Thermomechanical processing

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Thermomechanical processing, also known as thermo-mechanical treatment (TMT), is a metallurgical process that integrates work hardening and heat-treatment into a single process.[1] A description of its application in rebar steel follows.

The quenching process produces a high strength bar from inexpensive low carbon steel. The process quenches the surface layer of the bar, which pressurizes and deforms the crystal structure of intermediate layers, and simultaneously begins to temper the quenched layers using the heat from the bar's core.

Steel billets 125mm² ("pencil ingots") are heated to approximately 1100°C in a reheat furnace. Then, they are progressively rolled to reduce the billets to the final size and shape of reinforcing bar. After the last rolling stand, the billet moves through a quench box. The quenching converts the billet's surface layer to martensite, and causes it to shrink. The shrinkage pressurizes the core, helping to form the correct crystal structures. The core remains hot, and austenitic. A microprocessor controls the water flow to the quench box, to manage the temperature difference through the cross-section of the bars. The correct temperature difference assures that all processes occur, and bars have the necessary mechanical properties.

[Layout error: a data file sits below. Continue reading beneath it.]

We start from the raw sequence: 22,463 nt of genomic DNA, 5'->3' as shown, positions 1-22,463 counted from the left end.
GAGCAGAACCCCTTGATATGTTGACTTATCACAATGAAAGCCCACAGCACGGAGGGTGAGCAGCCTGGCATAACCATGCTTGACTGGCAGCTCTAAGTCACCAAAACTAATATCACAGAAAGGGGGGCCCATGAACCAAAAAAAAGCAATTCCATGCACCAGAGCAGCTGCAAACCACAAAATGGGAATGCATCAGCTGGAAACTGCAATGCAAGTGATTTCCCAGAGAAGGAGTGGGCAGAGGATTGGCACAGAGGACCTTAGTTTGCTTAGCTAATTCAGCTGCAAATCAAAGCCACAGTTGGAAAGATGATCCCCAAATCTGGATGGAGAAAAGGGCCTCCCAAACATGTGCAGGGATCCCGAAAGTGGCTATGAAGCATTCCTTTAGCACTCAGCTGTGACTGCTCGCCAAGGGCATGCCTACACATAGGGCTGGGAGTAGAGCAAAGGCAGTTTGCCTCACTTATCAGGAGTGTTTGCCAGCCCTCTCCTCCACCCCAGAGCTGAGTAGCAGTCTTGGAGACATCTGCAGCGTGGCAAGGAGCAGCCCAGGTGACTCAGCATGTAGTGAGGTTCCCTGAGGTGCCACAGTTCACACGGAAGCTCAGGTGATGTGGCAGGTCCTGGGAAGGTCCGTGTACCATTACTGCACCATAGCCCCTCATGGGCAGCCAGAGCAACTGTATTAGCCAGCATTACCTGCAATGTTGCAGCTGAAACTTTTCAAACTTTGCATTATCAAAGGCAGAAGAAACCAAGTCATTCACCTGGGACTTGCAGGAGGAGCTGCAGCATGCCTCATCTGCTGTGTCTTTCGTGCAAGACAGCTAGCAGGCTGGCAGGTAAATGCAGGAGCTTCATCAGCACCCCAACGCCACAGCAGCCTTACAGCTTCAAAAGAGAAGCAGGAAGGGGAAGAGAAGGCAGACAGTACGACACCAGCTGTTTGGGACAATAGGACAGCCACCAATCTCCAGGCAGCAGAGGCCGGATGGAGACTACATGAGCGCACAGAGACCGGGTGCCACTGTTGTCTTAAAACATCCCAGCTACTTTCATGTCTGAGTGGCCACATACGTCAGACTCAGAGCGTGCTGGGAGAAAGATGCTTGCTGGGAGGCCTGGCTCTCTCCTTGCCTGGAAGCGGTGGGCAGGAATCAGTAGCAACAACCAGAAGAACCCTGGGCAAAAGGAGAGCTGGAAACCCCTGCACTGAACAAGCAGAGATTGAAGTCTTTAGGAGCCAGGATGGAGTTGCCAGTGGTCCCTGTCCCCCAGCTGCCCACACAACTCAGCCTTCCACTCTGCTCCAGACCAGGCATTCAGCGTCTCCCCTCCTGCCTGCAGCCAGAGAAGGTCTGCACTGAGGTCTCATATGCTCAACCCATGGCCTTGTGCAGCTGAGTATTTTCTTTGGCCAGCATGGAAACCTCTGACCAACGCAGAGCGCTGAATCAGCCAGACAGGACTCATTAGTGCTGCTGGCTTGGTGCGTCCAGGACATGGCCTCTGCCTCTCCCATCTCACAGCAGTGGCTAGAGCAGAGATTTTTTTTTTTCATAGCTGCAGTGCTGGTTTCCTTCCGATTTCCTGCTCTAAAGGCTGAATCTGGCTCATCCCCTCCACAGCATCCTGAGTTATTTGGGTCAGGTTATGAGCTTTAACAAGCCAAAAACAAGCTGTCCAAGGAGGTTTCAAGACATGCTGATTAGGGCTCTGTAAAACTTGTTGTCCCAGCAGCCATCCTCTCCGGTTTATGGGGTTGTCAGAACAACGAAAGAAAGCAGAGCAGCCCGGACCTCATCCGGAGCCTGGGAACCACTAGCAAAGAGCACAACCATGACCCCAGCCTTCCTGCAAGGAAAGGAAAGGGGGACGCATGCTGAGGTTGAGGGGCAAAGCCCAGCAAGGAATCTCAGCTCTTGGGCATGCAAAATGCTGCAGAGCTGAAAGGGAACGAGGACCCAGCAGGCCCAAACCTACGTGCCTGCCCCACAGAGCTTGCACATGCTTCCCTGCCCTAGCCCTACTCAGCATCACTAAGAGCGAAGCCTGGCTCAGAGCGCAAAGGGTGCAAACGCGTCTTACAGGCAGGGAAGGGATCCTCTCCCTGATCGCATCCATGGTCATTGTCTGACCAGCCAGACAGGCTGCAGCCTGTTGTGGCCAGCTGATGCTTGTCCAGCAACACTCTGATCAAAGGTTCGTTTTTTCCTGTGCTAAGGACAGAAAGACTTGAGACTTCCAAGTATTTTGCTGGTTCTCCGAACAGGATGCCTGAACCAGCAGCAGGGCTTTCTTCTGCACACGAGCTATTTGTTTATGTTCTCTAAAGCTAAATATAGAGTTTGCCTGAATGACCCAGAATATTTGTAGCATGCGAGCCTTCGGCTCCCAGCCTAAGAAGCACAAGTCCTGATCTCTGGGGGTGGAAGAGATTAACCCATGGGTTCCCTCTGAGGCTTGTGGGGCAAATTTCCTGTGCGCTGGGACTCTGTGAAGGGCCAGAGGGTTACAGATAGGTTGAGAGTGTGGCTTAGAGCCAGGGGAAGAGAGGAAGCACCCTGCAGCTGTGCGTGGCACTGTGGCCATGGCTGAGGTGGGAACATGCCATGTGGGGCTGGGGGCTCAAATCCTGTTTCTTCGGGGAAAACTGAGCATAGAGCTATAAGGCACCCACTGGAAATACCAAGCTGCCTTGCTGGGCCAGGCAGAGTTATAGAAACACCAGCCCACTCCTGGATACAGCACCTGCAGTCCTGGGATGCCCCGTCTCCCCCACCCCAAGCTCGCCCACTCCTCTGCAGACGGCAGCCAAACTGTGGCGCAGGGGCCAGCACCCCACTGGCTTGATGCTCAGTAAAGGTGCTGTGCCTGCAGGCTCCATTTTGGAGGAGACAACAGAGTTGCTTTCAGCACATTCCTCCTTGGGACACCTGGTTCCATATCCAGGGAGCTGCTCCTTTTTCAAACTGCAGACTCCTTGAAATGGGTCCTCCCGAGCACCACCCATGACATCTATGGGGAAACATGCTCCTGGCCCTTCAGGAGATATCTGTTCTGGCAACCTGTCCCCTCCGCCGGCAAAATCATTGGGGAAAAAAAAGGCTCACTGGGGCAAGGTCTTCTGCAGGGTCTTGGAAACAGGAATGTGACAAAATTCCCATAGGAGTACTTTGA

The bar leaves the quench box with a temperature gradient through its cross section. As the bar cools, heat flows from the bar's centre to its surface so that the bar's heat and pressure correctly tempers an intermediate ring of martensite and bainite.

Finally, the slow cooling after quenching automatically tempers the austenitic core to ferrite and pearlite on the cooling bed.

These bars therefore exhibit a variation in microstructure in their cross section, having strong, tough, tempered martensite in the surface layer of the bar, an intermediate layer of martensite and bainite, and a refined, tough and ductile ferrite and pearlite core.

When the cut ends of TMT bars are etched in Nital (a mixture of nitric acid and methanol), three distinct rings appear: 1. A tempered outer ring of martensite, 2. A semi-tempered middle ring of martensite and bainite, and 3. a mild circular core of bainite, ferrite and pearlite. This is the desired micro structure for quality construction rebar.

In contrast, lower grades of rebar are twisted when cold, work hardening them to increase their strength. However, after thermo mechanical treatment (TMT), bars do not need more work hardening. As there is no twisting during TMT, no torsional stress occurs, and so torsional stress cannot form surface defects in TMT bars. Therefore TMT bars resist corrosion better than cold, twisted and deformed (CTD) bars.



References[edit]

  1. ^ Degarmo, E. Paul; Black, J T.; Kohser, Ronald A. (2003), Materials and Processes in Manufacturing (9th ed.), Wiley, p. 388, ISBN 0-471-65653-4.